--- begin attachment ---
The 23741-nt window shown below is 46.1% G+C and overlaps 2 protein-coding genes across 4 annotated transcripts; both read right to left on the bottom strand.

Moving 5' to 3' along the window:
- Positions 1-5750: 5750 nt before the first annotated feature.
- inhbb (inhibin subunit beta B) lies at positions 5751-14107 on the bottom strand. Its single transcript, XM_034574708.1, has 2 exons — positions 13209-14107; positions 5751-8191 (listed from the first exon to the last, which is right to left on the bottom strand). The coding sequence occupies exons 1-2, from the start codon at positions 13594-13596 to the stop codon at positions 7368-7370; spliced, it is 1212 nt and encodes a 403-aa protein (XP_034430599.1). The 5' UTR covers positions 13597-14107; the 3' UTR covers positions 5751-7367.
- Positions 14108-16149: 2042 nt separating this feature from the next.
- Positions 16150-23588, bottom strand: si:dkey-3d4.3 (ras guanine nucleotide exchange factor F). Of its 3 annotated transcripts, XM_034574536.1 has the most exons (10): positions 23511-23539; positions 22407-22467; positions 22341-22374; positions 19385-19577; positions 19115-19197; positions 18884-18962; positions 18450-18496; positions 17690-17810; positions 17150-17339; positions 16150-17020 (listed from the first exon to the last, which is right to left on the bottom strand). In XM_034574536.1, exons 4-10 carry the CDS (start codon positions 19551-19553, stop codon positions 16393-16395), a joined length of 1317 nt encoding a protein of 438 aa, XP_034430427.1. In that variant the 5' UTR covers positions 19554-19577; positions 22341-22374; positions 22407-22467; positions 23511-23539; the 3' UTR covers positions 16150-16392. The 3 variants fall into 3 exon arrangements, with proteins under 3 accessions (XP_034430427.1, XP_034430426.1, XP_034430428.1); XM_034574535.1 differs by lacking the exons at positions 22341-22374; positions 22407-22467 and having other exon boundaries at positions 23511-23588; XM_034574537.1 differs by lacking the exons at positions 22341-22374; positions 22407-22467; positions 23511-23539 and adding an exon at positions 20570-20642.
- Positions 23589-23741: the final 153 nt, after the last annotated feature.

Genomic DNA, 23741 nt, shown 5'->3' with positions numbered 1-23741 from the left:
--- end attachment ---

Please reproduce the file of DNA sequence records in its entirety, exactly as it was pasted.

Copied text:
The 23741-nt window shown below is 46.1% G+C and overlaps 2 protein-coding genes across 4 annotated transcripts; both read right to left on the bottom strand.

Moving 5' to 3' along the window:
- Positions 1-5750: 5750 nt before the first annotated feature.
- inhbb (inhibin subunit beta B) lies at positions 5751-14107 on the bottom strand. Its single transcript, XM_034574708.1, has 2 exons — positions 13209-14107; positions 5751-8191 (listed from the first exon to the last, which is right to left on the bottom strand). The coding sequence occupies exons 1-2, from the start codon at positions 13594-13596 to the stop codon at positions 7368-7370; spliced, it is 1212 nt and encodes a 403-aa protein (XP_034430599.1). The 5' UTR covers positions 13597-14107; the 3' UTR covers positions 5751-7367.
- Positions 14108-16149: 2042 nt separating this feature from the next.
- Positions 16150-23588, bottom strand: si:dkey-3d4.3 (ras guanine nucleotide exchange factor F). Of its 3 annotated transcripts, XM_034574536.1 has the most exons (10): positions 23511-23539; positions 22407-22467; positions 22341-22374; positions 19385-19577; positions 19115-19197; positions 18884-18962; positions 18450-18496; positions 17690-17810; positions 17150-17339; positions 16150-17020 (listed from the first exon to the last, which is right to left on the bottom strand). In XM_034574536.1, exons 4-10 carry the CDS (start codon positions 19551-19553, stop codon positions 16393-16395), a joined length of 1317 nt encoding a protein of 438 aa, XP_034430427.1. In that variant the 5' UTR covers positions 19554-19577; positions 22341-22374; positions 22407-22467; positions 23511-23539; the 3' UTR covers positions 16150-16392. The 3 variants fall into 3 exon arrangements, with proteins under 3 accessions (XP_034430427.1, XP_034430426.1, XP_034430428.1); XM_034574535.1 differs by lacking the exons at positions 22341-22374; positions 22407-22467 and having other exon boundaries at positions 23511-23588; XM_034574537.1 differs by lacking the exons at positions 22341-22374; positions 22407-22467; positions 23511-23539 and adding an exon at positions 20570-20642.
- Positions 23589-23741: the final 153 nt, after the last annotated feature.

Genomic DNA, 23741 nt, shown 5'->3' with positions numbered 1-23741 from the left: